Confessions of a FanFic Writer, D&D Player

I am thinking of Andrea Lunsford’s guest lecture on performative text as I try to tie together some ideas that have come up after reading “New Literacies: Research and Social Practice,” (Lankshear & Knobel’s plenary address) and Jessica Hammer’s “Agency and Authority in Role Playing Texts” (New Literacies Sampler, Knobel & Lankshear, eds).

Like many children, when my friends and I were young, we entertained each other by writing stories set in the worlds of other texts, especially Star Wars, inserting each other as characters. I didn’t realize there was a term for these texts we created: fan fiction or fanfic. We spent recess at school acting out Star Wars-based stories we made up spontaneously, complete with sound effects. This too was fanfic—the multiplayer kind. As teenagers, we became serious D&D players, often playing all-night, sometimes making up our own rules, donning costumes, and running around in the woods while in character. Hammer would say we had the psychological agency (the sense that we were empowered) and cultural agency (the power recognized by others, namely our group) to exercise agency over the text (the D&D world) and the narrative (the scenario in which we played). Strangely, I was a reluctant writer of school papers, though out of school I wrote constantly in the service of my favorite texts (Star Wars and D&D).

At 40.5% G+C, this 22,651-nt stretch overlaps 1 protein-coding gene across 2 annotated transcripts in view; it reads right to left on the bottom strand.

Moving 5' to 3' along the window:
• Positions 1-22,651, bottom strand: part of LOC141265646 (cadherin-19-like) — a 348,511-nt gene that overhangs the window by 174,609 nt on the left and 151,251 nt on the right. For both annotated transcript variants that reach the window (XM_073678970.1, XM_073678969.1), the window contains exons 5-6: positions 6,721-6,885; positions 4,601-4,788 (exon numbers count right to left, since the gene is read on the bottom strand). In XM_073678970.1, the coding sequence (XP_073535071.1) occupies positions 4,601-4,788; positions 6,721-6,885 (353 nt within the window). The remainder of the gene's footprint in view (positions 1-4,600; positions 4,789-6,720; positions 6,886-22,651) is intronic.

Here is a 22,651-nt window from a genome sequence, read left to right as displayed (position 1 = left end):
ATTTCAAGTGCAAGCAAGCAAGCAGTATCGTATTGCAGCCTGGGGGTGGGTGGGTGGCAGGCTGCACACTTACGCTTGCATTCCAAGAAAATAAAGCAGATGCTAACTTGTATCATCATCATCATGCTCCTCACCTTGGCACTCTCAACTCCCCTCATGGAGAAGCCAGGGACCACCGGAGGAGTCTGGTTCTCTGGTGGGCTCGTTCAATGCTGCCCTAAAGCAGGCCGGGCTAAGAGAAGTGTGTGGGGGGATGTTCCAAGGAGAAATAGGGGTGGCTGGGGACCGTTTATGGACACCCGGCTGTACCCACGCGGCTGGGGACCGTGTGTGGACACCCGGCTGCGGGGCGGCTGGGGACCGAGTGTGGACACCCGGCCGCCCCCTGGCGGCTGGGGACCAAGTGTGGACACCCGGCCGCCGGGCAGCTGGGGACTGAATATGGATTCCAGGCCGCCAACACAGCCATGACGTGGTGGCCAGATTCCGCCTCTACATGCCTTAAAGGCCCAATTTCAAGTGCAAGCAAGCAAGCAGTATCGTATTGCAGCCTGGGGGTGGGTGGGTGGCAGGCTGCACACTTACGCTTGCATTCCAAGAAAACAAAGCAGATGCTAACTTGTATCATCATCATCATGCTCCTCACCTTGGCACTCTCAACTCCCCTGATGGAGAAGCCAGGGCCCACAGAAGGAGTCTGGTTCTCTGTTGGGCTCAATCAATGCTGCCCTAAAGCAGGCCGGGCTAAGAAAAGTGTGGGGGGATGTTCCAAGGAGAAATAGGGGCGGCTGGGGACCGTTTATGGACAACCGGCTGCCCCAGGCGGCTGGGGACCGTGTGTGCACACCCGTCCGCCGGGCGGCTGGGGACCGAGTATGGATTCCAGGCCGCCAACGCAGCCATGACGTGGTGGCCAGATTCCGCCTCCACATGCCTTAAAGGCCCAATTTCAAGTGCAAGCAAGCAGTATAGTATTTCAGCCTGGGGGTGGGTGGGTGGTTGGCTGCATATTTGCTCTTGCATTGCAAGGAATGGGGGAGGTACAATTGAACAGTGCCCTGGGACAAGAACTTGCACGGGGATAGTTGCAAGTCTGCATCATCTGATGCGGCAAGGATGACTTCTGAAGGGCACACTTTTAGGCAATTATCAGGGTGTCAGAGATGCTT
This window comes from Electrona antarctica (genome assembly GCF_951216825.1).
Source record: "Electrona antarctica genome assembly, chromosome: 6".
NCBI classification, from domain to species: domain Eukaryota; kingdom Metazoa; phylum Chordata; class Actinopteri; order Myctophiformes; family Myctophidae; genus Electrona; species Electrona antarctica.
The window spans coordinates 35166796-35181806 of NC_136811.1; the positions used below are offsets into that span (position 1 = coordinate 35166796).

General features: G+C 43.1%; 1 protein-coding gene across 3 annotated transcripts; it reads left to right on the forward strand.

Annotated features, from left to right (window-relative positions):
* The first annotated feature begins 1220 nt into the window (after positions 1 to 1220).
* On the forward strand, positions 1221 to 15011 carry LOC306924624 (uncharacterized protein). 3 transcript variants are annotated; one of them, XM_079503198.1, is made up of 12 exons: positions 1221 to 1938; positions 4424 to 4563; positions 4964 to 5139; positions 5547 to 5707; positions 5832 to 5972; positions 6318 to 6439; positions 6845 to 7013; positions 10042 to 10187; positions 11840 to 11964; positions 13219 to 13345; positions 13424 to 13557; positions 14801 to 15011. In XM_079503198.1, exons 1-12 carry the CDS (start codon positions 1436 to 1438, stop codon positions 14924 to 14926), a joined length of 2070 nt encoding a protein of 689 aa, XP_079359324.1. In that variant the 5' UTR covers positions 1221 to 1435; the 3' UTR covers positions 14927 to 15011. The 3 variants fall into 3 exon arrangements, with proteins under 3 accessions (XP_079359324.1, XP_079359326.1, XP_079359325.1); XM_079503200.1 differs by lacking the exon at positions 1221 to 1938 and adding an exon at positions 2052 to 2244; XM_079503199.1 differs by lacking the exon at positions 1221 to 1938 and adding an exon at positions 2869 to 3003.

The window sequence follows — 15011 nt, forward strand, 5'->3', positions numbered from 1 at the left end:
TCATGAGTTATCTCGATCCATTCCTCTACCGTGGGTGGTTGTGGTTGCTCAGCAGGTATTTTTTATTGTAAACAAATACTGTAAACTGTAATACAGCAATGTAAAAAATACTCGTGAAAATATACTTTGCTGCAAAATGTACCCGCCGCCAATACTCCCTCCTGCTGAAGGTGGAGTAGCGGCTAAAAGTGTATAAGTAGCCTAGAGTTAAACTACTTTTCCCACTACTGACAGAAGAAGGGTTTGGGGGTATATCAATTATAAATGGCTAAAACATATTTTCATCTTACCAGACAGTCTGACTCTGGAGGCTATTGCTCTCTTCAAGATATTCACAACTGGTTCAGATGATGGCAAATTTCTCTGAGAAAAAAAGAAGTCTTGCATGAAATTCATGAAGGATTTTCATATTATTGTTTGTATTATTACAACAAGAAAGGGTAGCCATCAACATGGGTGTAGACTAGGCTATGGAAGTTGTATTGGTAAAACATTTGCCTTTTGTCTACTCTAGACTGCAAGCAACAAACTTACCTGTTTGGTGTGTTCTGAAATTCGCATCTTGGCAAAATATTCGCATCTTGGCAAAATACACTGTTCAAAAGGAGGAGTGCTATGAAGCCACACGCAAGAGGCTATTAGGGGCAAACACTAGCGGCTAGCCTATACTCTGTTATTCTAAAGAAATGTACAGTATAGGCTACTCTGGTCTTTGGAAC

In their plenary address, L&K discuss the growing recognition of preteen fanfic authors within the fanfic community and decry the lack of investigation of fanfic writing in the primary classroom because “it is rarely considered in terms of intertextuality, ‘media mixing’ and the like, notwithstanding the importance attached to such literary techniques within high school English classes in relation to ‘the canon.’” Consider this in light of Lunsford’s comments about the power that composition in any media can have when it is inspired. The subjects in the Stanford Literacy Study did not ask for permission to compose. They used composition outside of the class because they wished to. They exercised authority, borrowed images for flyers, integrated their words into the poem of another, and made professional-grade, multi-media learning tools.

If we accept as fact that the more literary events you engage in, the more literate you become, then isn’t it strange that we limit the variety of literary events valued in school? What if all acts of composition were at least encouraged and acknowledged? Think of the effect it might have on a student’s sense of agency and authority, as well as supporting the development of an understanding of one’s own idealogical situatedness as a writer and a reader, and general textual saavy.


5 comments on “Confessions of a FanFic Writer, D&D Player